The UK government has been accused of attempting to cement “disproportionate and unnecessary” changes to the stop and search powers used by police throughout England and Wales.
Stop and search – a controversial power whereby police may stop and examine vehicles or individuals on “reasonable grounds” of suspicion – gained notoriety in April 1981 when the Brixton riots resulted in the injury of a staggering 279 police officers as well as 45 members of the public.
The riots of ’81 were largely caused by simmering tensions in the prior months between the local African-Caribbean community and the Metropolitan Police, culminating in outrage when an allegedly racially motivated attack was deemed to not have been appropriately investigated by the police at the time.
The global recession of the early 1980s had caused a great deal of anguish amongst people in numerous countries. The recession was caused by the oil crisis of 1979, which tightened the metaphorical noose on oil production. In Brixton, socio-economic issues were rampant and crime was substantially more widespread than other parts of the UK. The then-Prime Minister Margaret Thatcher had given the Metropolitan Police the ‘moral authorisation’ to act. The police swiftly began Operation Swamp 81, a nod to Thatcher’s statement that the UK “might be rather swamped by people of a different culture”.
Various human rights groups, including Liberty and StopWatch, have been vocal in their opposition to plans by the current Home Secretary Priti Patel to allow stop and search to be initiated even without an officer having reasonable suspicion that someone has committed a crime.
An open letter by StopWatch to Patel reads:
“We believe the powers proposed to be disproportionate and unnecessary. These proposals subvert existing legal safeguards on the use of stop and search – the ‘reasonable suspicion’ test for all searches covered by the Police and Criminal Evidence Act 1984 and relevant code of practice (Code A). Indeed, previous conviction history is explicitly excluded from what is deemed reasonable grounds for a search. Further, previous efforts to introduce stop and search measures without reasonable suspicion, under the Terrorism Act 2000 (s.44), were ruled unlawful by the European Court of Human Rights for breaching Article 8 of the European Convention on Human Rights. These orders should be challenged on similar grounds.”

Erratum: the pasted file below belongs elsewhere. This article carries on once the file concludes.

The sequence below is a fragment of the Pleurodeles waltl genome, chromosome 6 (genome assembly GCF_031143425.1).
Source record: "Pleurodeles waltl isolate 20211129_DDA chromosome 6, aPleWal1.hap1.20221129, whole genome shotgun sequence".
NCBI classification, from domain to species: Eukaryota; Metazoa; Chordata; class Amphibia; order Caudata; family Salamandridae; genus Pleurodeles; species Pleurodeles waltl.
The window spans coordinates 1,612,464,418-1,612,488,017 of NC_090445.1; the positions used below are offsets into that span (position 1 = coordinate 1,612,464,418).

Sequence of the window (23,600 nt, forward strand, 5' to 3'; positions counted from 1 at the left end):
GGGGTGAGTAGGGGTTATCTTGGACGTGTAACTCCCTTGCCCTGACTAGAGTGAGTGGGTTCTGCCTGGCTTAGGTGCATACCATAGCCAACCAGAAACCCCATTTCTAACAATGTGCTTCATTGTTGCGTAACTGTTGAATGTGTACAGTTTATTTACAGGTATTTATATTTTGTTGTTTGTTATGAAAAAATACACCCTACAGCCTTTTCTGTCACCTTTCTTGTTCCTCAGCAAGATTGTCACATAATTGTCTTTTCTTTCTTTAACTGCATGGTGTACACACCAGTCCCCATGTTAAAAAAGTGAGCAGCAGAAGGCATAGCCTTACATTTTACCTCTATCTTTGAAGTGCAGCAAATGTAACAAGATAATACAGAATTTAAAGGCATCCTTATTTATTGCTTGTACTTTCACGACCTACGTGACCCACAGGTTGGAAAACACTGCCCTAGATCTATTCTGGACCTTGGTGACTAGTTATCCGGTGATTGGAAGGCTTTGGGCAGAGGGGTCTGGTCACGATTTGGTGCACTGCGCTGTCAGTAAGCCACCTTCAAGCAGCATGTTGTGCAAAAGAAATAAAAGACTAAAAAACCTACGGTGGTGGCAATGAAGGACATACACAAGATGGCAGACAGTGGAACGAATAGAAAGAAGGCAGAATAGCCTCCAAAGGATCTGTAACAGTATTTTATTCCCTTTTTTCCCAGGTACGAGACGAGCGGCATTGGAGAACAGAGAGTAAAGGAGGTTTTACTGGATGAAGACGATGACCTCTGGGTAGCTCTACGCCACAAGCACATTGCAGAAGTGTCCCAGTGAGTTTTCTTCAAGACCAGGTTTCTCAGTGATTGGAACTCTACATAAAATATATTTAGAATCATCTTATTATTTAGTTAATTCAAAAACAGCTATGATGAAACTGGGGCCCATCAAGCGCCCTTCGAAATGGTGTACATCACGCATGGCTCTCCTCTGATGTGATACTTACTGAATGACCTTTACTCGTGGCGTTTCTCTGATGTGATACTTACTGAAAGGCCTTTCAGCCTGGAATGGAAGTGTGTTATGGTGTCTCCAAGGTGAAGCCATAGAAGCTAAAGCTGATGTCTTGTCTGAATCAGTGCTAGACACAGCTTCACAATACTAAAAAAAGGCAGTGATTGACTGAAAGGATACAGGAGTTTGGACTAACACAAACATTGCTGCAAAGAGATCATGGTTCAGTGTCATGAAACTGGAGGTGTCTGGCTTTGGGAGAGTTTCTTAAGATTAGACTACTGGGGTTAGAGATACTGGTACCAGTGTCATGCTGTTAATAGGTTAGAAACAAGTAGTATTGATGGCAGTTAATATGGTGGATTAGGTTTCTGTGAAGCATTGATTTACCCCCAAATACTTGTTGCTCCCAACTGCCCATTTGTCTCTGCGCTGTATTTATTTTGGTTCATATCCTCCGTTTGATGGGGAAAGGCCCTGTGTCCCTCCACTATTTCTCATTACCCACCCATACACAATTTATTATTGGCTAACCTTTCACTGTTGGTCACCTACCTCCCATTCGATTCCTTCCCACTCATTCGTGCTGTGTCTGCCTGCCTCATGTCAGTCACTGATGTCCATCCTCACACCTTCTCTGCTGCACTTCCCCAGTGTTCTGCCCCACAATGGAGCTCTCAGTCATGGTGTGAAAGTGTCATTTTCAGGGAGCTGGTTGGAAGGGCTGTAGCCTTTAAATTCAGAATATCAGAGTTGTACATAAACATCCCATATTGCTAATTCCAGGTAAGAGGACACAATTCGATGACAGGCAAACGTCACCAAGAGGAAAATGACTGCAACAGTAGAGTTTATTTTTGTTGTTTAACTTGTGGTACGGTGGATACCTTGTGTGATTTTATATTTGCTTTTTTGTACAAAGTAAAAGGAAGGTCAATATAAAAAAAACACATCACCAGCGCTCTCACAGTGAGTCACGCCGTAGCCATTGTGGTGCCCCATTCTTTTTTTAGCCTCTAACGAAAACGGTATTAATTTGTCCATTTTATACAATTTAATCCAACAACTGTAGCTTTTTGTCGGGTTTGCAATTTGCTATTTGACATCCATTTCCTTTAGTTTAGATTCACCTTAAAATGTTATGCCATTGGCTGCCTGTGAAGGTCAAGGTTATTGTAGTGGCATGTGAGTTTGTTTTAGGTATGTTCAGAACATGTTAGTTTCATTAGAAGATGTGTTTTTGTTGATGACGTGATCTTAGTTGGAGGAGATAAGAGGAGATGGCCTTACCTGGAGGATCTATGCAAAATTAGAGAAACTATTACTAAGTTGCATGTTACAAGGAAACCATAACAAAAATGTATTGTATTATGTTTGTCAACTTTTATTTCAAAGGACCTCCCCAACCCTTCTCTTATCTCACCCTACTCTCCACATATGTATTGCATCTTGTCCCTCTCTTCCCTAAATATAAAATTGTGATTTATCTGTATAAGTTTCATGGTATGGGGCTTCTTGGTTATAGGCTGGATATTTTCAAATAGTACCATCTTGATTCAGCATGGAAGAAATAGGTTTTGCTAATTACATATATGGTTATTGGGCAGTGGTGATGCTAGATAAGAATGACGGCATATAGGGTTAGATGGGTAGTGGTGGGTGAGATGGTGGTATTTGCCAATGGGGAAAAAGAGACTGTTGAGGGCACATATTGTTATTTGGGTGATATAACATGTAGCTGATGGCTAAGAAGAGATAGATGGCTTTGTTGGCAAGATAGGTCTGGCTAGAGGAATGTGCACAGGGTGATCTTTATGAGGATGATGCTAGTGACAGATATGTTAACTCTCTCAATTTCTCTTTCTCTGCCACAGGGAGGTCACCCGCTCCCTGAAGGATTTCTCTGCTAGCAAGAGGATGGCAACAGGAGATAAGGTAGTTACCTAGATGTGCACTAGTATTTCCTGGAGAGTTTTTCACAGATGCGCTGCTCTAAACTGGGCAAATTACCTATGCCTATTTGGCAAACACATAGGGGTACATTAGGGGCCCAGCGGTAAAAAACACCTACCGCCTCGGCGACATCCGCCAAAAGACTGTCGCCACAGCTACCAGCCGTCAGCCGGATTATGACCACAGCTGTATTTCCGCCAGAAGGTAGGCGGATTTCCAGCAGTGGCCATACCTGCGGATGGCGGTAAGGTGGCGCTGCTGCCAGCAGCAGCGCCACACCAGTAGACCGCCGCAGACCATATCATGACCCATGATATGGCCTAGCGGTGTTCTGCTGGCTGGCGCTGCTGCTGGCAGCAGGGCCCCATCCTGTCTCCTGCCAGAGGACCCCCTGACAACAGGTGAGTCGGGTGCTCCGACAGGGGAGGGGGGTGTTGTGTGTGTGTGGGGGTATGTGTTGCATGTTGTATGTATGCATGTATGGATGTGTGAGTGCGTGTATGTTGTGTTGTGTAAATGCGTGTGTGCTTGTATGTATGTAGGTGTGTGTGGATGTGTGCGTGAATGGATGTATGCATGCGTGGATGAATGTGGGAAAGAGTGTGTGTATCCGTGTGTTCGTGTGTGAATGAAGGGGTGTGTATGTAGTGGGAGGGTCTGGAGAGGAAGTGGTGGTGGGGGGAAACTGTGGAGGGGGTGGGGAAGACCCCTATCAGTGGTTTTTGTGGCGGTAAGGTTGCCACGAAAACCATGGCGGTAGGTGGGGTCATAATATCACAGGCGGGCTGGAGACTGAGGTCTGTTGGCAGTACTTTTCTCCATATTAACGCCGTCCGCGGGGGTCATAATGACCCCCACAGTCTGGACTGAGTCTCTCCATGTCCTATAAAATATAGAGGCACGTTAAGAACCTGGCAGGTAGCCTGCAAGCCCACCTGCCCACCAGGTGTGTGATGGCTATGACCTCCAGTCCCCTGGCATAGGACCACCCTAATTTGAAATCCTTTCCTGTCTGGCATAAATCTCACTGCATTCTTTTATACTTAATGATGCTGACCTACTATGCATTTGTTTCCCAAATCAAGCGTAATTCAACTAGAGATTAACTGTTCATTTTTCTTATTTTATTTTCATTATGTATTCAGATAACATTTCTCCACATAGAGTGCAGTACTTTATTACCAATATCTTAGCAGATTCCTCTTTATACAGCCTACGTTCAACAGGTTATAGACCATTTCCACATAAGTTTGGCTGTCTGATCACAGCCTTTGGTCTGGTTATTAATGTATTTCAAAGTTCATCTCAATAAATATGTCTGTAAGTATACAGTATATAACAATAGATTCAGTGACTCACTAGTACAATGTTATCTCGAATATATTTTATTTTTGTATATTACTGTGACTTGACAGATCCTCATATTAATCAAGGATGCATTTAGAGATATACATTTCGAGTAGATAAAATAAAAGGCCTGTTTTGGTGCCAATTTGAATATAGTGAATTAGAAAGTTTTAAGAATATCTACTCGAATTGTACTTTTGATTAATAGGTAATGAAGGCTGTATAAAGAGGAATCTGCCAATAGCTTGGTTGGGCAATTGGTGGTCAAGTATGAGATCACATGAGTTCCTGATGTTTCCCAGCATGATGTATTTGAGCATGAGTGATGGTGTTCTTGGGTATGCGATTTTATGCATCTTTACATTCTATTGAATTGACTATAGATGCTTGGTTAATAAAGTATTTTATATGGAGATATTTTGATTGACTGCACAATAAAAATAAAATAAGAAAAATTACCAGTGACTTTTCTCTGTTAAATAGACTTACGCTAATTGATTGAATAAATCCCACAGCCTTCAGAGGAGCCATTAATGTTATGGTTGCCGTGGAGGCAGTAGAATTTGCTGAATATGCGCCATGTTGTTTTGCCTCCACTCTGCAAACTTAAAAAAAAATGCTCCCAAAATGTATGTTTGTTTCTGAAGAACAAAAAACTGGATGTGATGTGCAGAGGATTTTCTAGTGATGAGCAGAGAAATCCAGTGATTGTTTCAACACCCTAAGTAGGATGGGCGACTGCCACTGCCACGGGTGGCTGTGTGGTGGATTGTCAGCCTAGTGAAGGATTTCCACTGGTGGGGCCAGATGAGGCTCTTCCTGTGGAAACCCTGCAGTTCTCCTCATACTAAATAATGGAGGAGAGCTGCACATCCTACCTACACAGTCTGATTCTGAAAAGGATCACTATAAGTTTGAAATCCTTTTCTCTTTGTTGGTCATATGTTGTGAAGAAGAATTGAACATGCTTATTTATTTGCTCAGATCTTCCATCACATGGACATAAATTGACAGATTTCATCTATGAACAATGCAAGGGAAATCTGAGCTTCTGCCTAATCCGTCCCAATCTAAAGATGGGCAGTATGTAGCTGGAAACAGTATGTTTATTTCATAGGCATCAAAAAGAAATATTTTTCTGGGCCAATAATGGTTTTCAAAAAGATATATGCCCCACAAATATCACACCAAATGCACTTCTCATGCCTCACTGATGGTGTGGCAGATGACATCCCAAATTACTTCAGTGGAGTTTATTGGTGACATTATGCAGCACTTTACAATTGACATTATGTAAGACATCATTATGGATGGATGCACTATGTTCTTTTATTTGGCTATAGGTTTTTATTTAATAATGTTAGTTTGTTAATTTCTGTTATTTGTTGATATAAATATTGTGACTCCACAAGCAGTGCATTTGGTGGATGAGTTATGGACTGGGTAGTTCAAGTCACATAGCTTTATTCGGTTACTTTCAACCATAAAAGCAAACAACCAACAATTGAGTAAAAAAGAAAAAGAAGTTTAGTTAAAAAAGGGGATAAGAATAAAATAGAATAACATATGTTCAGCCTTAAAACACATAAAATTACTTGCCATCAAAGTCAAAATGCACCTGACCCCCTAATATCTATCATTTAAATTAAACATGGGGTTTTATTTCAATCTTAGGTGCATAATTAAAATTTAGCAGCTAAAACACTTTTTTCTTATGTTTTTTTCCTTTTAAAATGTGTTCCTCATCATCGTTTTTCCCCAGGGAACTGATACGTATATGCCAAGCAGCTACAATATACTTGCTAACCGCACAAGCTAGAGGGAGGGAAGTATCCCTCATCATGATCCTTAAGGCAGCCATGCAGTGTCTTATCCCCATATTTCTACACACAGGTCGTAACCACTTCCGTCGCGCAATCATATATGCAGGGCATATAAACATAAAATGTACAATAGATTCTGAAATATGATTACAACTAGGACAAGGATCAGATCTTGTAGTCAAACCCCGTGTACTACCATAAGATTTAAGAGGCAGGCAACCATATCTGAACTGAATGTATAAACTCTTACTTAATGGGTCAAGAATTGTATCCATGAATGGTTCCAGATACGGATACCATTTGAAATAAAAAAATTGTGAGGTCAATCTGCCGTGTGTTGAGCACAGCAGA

The so-called Section 60 order, or ‘suspicion-less search’, is bound to be a catalyst for further resentment towards police forces in England and Wales. The Home Secretary is taking an approach that risks alienating innocent people – specifically Black, Asian, and other ethnic minorities who find themselves stopped for no reason other than a police officer feeling they have to do so.
Black people are increasingly likely to be stopped and searched, according to the rights group Liberty:
“Under regular suspicion-based stop and search, you’re 10 times more likely to be subjected to it if you’re black – even though the rate at which the police find prohibited items is broadly similar across all ethnic groups.”
Few studies have concluded that the use of stop and search has had any meaningful impact on crime rates in the country. If anything, the majority of studies suggest that it is exacerbating existing racial bias and tensions. It is clear that the current Conservative government has learnt nothing from the lessons of the 1981 riots, which, coincidentally, the then-Conservative Prime Minister played a part in stirring up.
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